Holy Wednesday - At the Name of Jesus - Trystan Owain Hughes
At the name of Jesus
Now it was the governor’s custom at the festival to release a prisoner chosen by the crowd. At that time they had a well known prisoner whose name was Jesus Barabbas. So when the crowd had gathered, Pilate asked them, ‘Which one do you want me to release to you: Jesus Barabbas, or Jesus who is called the Messiah?’ For he knew it was out of self-interest that they had handed Jesus over to him. While Pilate was sitting on the judge’s seat, his wife sent him this message: ‘Don’t have anything to do with that innocent man, for I have suffered a great deal today in a dream because of him.’ But the chief priests and the elders persuaded the crowd to ask for Barabbas and to have Jesus executed. ‘Which of the two do you want me to release to you?’ asked the governor. ‘Barabbas,’ they answered. ‘What shall I do, then, with Jesus who is called the Messiah?’ Pilate asked. They all answered, ‘Crucify him!’ ‘Why? What crime has he committed?’ asked Pilate. But they shouted all the louder, ‘Crucify him!’
For people in the ancient world, a person’s name said something essential about them. Even today, we forget how important our names are to us. In Welsh, we rarely, if ever, introduce ourselves by saying ‘My name is Trystan’. Rather, we say ‘I am Trystan’ (Trystan ’dwi). In other words, our names are absolutely integral to who we are – they define us to our core. I made a video some time back in which we asked people, ‘Who are you?’ In almost all the interviews, the first answer holy week was their name. Only when prompted did they flesh out their answer with, ‘I’m a mother’, ‘I’m a lawyer’, ‘I’m a rugby supporter’ and so on.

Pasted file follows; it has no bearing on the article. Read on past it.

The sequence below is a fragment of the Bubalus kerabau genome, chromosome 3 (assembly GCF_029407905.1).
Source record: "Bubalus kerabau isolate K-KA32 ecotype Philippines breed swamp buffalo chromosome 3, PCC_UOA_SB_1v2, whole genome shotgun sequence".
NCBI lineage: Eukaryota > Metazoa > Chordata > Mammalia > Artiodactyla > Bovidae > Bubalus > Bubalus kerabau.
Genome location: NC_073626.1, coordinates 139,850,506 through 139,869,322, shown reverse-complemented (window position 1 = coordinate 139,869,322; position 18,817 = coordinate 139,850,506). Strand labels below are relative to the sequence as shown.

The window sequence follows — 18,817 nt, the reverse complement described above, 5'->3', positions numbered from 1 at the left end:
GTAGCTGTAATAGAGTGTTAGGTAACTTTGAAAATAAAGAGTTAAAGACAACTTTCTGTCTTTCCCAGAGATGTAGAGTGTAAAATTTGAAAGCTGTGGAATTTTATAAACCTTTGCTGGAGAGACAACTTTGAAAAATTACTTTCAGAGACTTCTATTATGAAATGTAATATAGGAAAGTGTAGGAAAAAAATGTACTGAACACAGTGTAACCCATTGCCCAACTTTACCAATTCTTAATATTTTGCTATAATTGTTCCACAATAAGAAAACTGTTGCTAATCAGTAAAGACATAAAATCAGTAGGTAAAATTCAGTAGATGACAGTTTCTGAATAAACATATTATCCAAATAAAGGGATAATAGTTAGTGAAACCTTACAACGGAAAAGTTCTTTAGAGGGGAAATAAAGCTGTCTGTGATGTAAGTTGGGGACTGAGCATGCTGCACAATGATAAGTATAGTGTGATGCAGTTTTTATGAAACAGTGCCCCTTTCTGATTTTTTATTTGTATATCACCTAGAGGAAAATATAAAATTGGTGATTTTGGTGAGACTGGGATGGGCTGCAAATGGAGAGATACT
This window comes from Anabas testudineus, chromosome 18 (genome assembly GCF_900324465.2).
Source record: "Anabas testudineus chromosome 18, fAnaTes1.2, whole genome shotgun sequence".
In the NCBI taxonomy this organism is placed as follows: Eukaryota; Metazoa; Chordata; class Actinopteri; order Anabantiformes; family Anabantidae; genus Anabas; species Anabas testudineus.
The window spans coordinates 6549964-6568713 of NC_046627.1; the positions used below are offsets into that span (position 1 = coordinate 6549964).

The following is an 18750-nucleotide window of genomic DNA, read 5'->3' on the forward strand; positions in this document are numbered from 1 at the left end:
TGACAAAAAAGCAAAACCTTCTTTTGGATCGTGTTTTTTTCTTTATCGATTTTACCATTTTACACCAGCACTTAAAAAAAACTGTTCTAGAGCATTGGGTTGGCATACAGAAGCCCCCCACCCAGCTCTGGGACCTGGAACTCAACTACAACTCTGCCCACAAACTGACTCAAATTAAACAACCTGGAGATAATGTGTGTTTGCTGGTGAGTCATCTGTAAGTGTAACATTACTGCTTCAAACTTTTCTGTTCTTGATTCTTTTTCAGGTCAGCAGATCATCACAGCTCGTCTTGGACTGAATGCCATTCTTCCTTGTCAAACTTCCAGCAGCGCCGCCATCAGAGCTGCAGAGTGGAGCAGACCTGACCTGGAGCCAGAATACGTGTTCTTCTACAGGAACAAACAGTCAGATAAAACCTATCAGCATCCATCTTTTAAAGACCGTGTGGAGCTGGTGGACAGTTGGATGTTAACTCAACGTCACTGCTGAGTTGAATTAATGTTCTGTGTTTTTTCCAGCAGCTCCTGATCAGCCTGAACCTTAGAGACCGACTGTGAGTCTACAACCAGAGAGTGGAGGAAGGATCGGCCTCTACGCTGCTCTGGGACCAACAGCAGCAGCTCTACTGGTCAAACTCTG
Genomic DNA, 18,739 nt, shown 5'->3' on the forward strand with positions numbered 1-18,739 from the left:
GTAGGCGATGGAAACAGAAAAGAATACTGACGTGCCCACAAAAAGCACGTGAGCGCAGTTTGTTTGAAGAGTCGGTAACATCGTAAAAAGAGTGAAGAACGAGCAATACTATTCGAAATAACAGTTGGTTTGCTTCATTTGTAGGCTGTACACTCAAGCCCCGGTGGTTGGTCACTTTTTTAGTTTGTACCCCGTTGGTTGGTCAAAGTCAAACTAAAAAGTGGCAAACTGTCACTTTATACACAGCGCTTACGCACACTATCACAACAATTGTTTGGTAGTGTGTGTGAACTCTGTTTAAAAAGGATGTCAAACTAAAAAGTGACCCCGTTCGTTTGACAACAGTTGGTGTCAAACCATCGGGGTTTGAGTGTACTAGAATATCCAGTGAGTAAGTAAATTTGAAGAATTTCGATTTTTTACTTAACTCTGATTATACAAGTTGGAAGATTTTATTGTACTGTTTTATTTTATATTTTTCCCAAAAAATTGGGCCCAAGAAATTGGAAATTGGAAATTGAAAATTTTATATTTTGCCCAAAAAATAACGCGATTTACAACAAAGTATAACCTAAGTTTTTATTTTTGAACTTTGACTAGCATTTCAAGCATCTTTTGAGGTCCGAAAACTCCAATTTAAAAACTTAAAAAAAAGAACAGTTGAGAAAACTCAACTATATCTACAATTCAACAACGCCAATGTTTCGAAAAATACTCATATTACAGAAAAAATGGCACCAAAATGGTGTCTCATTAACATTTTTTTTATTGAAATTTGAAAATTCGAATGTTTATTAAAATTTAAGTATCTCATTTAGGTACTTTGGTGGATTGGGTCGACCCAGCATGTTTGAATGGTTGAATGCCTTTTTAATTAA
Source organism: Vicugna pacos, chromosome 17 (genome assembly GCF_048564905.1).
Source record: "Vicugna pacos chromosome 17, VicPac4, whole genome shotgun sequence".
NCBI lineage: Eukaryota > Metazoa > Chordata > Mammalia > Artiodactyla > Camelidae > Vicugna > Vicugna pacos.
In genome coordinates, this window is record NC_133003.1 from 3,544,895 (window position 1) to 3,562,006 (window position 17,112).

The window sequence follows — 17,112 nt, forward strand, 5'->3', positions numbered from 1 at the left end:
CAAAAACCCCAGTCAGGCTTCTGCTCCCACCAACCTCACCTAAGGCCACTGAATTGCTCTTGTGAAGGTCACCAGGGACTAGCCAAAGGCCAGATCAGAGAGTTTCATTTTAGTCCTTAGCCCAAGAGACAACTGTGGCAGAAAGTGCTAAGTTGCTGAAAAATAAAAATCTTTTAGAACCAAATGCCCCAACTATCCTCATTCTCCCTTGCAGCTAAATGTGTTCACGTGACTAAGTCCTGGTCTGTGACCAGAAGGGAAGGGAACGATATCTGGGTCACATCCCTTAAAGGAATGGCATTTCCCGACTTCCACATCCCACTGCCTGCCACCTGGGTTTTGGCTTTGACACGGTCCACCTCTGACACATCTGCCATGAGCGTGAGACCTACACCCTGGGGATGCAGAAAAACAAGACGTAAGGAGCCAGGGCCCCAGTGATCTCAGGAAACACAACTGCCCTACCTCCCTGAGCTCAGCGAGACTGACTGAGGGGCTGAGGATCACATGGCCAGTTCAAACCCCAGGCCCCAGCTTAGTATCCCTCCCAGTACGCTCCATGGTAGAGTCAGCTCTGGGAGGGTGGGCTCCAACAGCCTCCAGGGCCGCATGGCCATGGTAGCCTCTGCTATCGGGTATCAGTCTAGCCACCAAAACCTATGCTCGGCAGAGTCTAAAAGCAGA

Scientists have even shown that a child’s name has a major impact on their life. Research is being carried out to find out why there are a hugely disproportionate number of certain names, like Eleanor, Catherine and Peter, at Oxford University. There are also numerous studies into nominative determinism, researching why people are often drawn to trades and professions that relate to their surnames – why there are higher percentages of cooks with the surname Baker, of ministers of religion with the surnames Bishop and Parsons, and so on. (Then, we have the world-record-breaking sprinter Usain Bolt, a famous Chinese-American lawyer called Sue Yoo and two prominent urologists called D. Weedon and A.J. Splatt!).
In the ancient world, it was a common belief that a name could express a person’s destiny. In the Jewish tradition especially, a person’s name was not just a label. Rather, a name said something profound about that person, so much so that people even changed their names if they went through a life-changing event. For the early Israelites, a name reflected a character and identity – through your name, the world would know something about who you were, what you did and where your life was heading.